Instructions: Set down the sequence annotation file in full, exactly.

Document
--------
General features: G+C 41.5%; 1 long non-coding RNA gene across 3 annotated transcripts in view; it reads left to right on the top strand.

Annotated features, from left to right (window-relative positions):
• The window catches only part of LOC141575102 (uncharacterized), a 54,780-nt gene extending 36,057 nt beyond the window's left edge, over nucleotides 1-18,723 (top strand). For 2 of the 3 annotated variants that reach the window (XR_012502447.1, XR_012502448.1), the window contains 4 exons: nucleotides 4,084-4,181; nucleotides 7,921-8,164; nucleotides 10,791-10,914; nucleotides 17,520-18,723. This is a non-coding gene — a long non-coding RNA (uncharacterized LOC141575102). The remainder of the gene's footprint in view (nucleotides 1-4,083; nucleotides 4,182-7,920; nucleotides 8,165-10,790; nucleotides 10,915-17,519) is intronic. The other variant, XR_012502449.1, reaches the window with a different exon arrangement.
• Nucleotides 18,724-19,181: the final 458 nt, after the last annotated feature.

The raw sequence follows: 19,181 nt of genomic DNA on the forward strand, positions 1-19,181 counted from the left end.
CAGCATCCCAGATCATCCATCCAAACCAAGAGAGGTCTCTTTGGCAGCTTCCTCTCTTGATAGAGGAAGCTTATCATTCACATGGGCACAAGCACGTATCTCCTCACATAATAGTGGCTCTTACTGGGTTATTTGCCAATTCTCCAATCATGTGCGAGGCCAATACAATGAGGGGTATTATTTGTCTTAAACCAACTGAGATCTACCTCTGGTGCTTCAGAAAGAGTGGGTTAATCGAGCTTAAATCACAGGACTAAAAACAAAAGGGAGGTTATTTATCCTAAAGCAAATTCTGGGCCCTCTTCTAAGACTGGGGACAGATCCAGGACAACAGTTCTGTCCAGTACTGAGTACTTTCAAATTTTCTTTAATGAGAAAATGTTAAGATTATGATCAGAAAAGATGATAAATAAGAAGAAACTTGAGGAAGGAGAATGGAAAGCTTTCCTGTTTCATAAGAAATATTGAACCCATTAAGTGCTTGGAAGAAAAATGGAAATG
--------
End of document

General features: G+C 41.5%; 1 long non-coding RNA gene across 3 annotated transcripts in view; it reads left to right on the top strand.

Annotated features, from left to right (window-relative positions):
• The window catches only part of LOC141575102 (uncharacterized), a 54,780-nt gene extending 36,057 nt beyond the window's left edge, over nucleotides 1-18,723 (top strand). For 2 of the 3 annotated variants that reach the window (XR_012502447.1, XR_012502448.1), the window contains 4 exons: nucleotides 4,084-4,181; nucleotides 7,921-8,164; nucleotides 10,791-10,914; nucleotides 17,520-18,723. This is a non-coding gene — a long non-coding RNA (uncharacterized LOC141575102). The remainder of the gene's footprint in view (nucleotides 1-4,083; nucleotides 4,182-7,920; nucleotides 8,165-10,790; nucleotides 10,915-17,519) is intronic. The other variant, XR_012502449.1, reaches the window with a different exon arrangement.
• Nucleotides 18,724-19,181: the final 458 nt, after the last annotated feature.

The raw sequence follows: 19,181 nt of genomic DNA on the forward strand, positions 1-19,181 counted from the left end.
CAGCATCCCAGATCATCCATCCAAACCAAGAGAGGTCTCTTTGGCAGCTTCCTCTCTTGATAGAGGAAGCTTATCATTCACATGGGCACAAGCACGTATCTCCTCACATAATAGTGGCTCTTACTGGGTTATTTGCCAATTCTCCAATCATGTGCGAGGCCAATACAATGAGGGGTATTATTTGTCTTAAACCAACTGAGATCTACCTCTGGTGCTTCAGAAAGAGTGGGTTAATCGAGCTTAAATCACAGGACTAAAAACAAAAGGGAGGTTATTTATCCTAAAGCAAATTCTGGGCCCTCTTCTAAGACTGGGGACAGATCCAGGACAACAGTTCTGTCCAGTACTGAGTACTTTCAAATTTTCTTTAATGAGAAAATGTTAAGATTATGATCAGAAAAGATGATAAATAAGAAGAAACTTGAGGAAGGAGAATGGAAAGCTTTCCTGTTTCATAAGAAATATTGAACCCATTAAGTGCTTGGAAGAAAAATGGAAATG